Humility comes naturally to some people but usually it needs to be learned.

We become humble by being around humble people and by consciously acknowledging that we are not Number one.


One story that drives home the importance of humility is of Zavere Poonawala of Puna, India. He was an industrialist and one of the richest people in India. He had a faithful driver named Ganga Datt who worked for him for 30 years. When Datt passed away, Poonawala was in Mumbai for some business negotiations.

As soon as he heard the news, he cancelled all his meetings, and returned immediately to Pune by hiring a helicopter. He requested his personal staff to decorate his limousine with flowers and visited Datts family to pay his respects. He then humbly requested that the family use his limousine to carry the body to the cemetery. When Datt’s family agreed to his wishes, he himself drove his ex-driver on his last journey.

When asked about it, Poonawala replied that Ganga Datt had faithfully served him day and night for 30 years, and the least he could do now was to reverse the roles for at least for a little time and show his gratitude to him. He said that Ganga Datt rose up from poverty and educated both his children very well and that is so commendable.(What he did not say was that he sponsored the education of both children).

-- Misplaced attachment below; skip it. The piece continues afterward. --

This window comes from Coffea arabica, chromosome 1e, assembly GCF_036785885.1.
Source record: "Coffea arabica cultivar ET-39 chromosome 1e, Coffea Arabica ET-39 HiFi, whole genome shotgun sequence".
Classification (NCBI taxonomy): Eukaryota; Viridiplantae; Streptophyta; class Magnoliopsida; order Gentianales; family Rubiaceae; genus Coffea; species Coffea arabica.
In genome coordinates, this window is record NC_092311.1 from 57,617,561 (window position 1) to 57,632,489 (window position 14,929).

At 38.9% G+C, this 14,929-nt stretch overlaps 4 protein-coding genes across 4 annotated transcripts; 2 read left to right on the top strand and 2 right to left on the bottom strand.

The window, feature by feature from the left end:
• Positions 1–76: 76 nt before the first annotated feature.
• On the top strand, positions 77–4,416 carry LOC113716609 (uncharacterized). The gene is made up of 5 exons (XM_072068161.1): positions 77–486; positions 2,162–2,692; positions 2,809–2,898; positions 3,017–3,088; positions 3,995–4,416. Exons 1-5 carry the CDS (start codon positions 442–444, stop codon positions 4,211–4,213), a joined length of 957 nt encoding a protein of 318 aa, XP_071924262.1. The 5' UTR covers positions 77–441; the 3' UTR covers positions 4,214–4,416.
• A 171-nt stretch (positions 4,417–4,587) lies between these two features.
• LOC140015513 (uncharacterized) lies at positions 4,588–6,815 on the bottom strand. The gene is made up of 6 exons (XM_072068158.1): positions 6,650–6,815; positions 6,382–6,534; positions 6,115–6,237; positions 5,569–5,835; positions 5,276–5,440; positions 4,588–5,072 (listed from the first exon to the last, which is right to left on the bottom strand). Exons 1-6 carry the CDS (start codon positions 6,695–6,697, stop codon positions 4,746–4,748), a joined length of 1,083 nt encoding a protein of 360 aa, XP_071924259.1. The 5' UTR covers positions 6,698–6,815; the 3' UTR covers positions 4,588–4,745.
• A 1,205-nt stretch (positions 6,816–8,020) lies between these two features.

“Anybody can earn money, and there is nothing unusual in that. But we should always be grateful to those people who contribute to our success. This is the belief, we have been brought up with, which made me do, what I did.” He said.

Good deed

The ideal world would be filled with inspirational stories like the one above. People who have clear goals set for their life and are working on achieving them. These people know how important it is to be humble because they know that it takes more than just one person for anything to happen - they know that it is better to help out those around them than to isolate themselves with their possessions or money.